As we strive to expand global access to HIV testing, we need to address the challenges for those living in resource-limited settings. In the past, patients would have to travel long distances to crowded clinics to get testing, which often led to missed appointments or delayed tests.15 Offerings such as innovative sample collection devices, self-testing, and mobile health clinics could help to overcome these issues.
Self-testing has emerged as a viable approach to ensuring global access. It offers a simple and efficient way to obtain results within a short time span of 15-20 minutes. However, they come with limitations as they are unable to provide detailed results, just a simple detected/undetected result. Therefore, self-testing is recommended to be used as part of a package and should be confirmed and elaborated by a trained facility.16
These trained facilities can be satellite labs or mobile clinics that have the ability to conduct tests with greater accuracy using advanced technologies like HIV RNA qualitative and quantitative tests to confirm HIV diagnoses and a patient's viral load.16 Therefore, the continuous support and development of these labs will be essential to ensure global access to HIV diagnostics.
When it comes to HIV we are used to hearing Undetectable = Untransmissionable.17 However, at the 12th International AIDS Society Conference on HIV Science (IAS) 2023 this year, the WHO changed this to <1000 = untransmissible, which is a huge step for patients living with HIV.18
This puts even more pressure on the reliability and accuracy of diagnostic testing; now, not only do diagnostic tests need to be able to say your viral load is detectable/undetectable but they have to accurately say your viral load is less than 1000 copies per ml. From the patient's perspective, now you need to be able to trust your test results even more in order to confidently inform your partner that you are untransmissible.17 If the test is not accurate this could lead to further spread, which goes against our goals of eradication.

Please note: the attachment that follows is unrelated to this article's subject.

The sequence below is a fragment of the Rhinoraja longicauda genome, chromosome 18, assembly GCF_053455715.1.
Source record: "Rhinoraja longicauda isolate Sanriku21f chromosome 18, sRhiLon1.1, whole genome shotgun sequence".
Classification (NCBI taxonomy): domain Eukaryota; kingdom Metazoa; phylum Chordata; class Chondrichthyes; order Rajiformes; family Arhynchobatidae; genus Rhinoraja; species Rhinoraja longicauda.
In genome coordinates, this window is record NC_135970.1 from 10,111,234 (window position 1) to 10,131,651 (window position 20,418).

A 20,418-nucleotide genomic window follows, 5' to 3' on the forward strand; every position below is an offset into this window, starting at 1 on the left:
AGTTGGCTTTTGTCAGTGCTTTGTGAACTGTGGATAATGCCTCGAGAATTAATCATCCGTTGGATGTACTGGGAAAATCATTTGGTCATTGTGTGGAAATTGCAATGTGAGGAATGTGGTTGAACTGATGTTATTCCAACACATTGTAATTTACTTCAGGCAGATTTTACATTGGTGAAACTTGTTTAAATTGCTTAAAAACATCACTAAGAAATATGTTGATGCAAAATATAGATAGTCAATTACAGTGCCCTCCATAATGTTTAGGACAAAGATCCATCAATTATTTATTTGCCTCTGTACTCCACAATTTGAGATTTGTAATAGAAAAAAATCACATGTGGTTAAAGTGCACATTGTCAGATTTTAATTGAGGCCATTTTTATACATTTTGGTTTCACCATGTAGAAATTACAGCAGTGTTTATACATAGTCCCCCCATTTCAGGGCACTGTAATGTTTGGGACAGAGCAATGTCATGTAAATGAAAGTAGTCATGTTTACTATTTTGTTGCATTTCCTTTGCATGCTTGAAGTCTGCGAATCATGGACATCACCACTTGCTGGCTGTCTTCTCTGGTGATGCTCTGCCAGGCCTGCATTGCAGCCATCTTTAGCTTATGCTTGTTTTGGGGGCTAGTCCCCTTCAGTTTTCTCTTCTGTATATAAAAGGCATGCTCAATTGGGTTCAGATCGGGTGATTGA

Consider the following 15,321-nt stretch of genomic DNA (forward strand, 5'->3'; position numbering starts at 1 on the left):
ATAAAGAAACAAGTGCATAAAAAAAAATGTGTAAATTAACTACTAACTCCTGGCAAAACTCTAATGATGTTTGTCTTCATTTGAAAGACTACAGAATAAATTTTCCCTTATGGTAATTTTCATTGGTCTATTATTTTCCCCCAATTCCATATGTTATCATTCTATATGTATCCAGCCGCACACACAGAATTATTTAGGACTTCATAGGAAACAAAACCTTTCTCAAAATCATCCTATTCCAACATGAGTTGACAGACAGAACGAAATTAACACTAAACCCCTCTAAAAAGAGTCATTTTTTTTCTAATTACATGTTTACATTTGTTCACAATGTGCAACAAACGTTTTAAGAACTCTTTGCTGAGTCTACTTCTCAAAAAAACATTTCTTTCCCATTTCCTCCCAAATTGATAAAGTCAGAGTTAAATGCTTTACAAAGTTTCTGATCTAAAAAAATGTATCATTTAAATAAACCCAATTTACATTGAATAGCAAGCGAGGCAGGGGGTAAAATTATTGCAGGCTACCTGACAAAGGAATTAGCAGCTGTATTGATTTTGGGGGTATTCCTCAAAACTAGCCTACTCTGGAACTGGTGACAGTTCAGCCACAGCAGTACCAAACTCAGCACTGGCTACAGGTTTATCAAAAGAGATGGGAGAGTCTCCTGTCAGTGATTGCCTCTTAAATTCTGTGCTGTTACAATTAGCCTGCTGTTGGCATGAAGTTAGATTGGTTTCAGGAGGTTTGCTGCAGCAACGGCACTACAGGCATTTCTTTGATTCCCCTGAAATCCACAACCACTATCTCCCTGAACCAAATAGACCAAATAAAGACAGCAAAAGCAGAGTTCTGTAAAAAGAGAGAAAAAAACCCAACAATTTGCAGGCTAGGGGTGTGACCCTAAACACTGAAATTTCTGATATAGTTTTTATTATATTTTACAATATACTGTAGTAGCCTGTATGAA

Laboratories will need to ensure they are able to deliver results with this level of precision and make sure they are ready for the heavier workload as the amount of individual testing increases.18
Continuous testing and monitoring of a patient's HIV viral load after diagnosis is important not just to the patient but also to the global population as a whole as it allows us to better understand the progress of the eradication of HIV by 2030.11 However, this requires support from labs, manufacturers, and communities across the globe.
If we are to achieve the goal of eradicating HIV by 2030, we need to increase the frequency of testing. It is crucial we also conduct testing with highly sensitive methods to identify additional cases. This is particularly important for patients with suppressed viral loads, low-viral load acute infections, and individuals with the newly identified Long-acting Early Viral Inhibition (LEVI) syndrome. Without more frequent testing, we run the risk of missing these cases, which could have negative effects on the progress of eradicating HIV.18
Testing and laboratories are at the heart of a strong health system, therefore in order to support the new <1000 = untransmissible standard for HIV diagnosis, laboratories need to be well-prepared for the expected increase in sample testing workload. It is important for labs to invest in reliable and accurate diagnostic equipment, as well as ensure proper training and supervision of lab personnel.19,20 Additionally, labs should prioritize quality control measures to minimize errors and ensure accurate and reliable testing results.21 Overall, by investing in the necessary resources and processes, labs can play a vital role in supporting the new standard and helping to prevent the spread of HIV.
As we look to the future and the goals of ending the epidemic by 2030, it is important to understand what this means for the realm of diagnostic testing. This means increasing testing efforts, improvements in reliability and accuracy, and a commitment to making testing globally accessible. Without this commitment from the ENTIRE healthcare industry and communities to support testing capacity and improve reliability we will not be able to end the HIV epidemic by 2030.